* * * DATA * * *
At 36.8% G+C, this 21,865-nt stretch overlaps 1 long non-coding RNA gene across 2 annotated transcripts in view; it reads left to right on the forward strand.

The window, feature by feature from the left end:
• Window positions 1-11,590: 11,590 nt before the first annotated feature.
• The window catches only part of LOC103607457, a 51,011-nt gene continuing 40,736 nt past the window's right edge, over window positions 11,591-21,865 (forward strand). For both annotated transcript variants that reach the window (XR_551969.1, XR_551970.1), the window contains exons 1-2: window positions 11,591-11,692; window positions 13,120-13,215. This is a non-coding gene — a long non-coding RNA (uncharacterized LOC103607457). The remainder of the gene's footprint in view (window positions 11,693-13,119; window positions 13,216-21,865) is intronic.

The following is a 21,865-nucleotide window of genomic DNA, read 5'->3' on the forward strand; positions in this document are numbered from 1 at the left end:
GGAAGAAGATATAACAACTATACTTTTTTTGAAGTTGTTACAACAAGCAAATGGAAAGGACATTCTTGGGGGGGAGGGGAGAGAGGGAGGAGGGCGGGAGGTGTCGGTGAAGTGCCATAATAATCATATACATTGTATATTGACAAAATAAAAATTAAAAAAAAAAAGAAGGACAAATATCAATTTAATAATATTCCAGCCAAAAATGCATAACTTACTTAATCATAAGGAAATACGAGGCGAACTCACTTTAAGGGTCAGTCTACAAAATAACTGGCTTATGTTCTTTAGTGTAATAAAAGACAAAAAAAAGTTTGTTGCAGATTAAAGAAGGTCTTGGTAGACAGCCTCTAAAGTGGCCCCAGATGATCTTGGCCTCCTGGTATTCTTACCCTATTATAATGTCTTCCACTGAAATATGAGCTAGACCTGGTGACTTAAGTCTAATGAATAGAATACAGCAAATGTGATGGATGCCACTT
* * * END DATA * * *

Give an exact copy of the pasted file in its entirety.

At 36.8% G+C, this 21,865-nt stretch overlaps 1 long non-coding RNA gene across 2 annotated transcripts in view; it reads left to right on the forward strand.

The window, feature by feature from the left end:
• Window positions 1-11,590: 11,590 nt before the first annotated feature.
• The window catches only part of LOC103607457, a 51,011-nt gene continuing 40,736 nt past the window's right edge, over window positions 11,591-21,865 (forward strand). For both annotated transcript variants that reach the window (XR_551969.1, XR_551970.1), the window contains exons 1-2: window positions 11,591-11,692; window positions 13,120-13,215. This is a non-coding gene — a long non-coding RNA (uncharacterized LOC103607457). The remainder of the gene's footprint in view (window positions 11,693-13,119; window positions 13,216-21,865) is intronic.

The following is a 21,865-nucleotide window of genomic DNA, read 5'->3' on the forward strand; positions in this document are numbered from 1 at the left end:
GGAAGAAGATATAACAACTATACTTTTTTTGAAGTTGTTACAACAAGCAAATGGAAAGGACATTCTTGGGGGGGAGGGGAGAGAGGGAGGAGGGCGGGAGGTGTCGGTGAAGTGCCATAATAATCATATACATTGTATATTGACAAAATAAAAATTAAAAAAAAAAAGAAGGACAAATATCAATTTAATAATATTCCAGCCAAAAATGCATAACTTACTTAATCATAAGGAAATACGAGGCGAACTCACTTTAAGGGTCAGTCTACAAAATAACTGGCTTATGTTCTTTAGTGTAATAAAAGACAAAAAAAAGTTTGTTGCAGATTAAAGAAGGTCTTGGTAGACAGCCTCTAAAGTGGCCCCAGATGATCTTGGCCTCCTGGTATTCTTACCCTATTATAATGTCTTCCACTGAAATATGAGCTAGACCTGGTGACTTAAGTCTAATGAATAGAATACAGCAAATGTGATGGATGCCACTT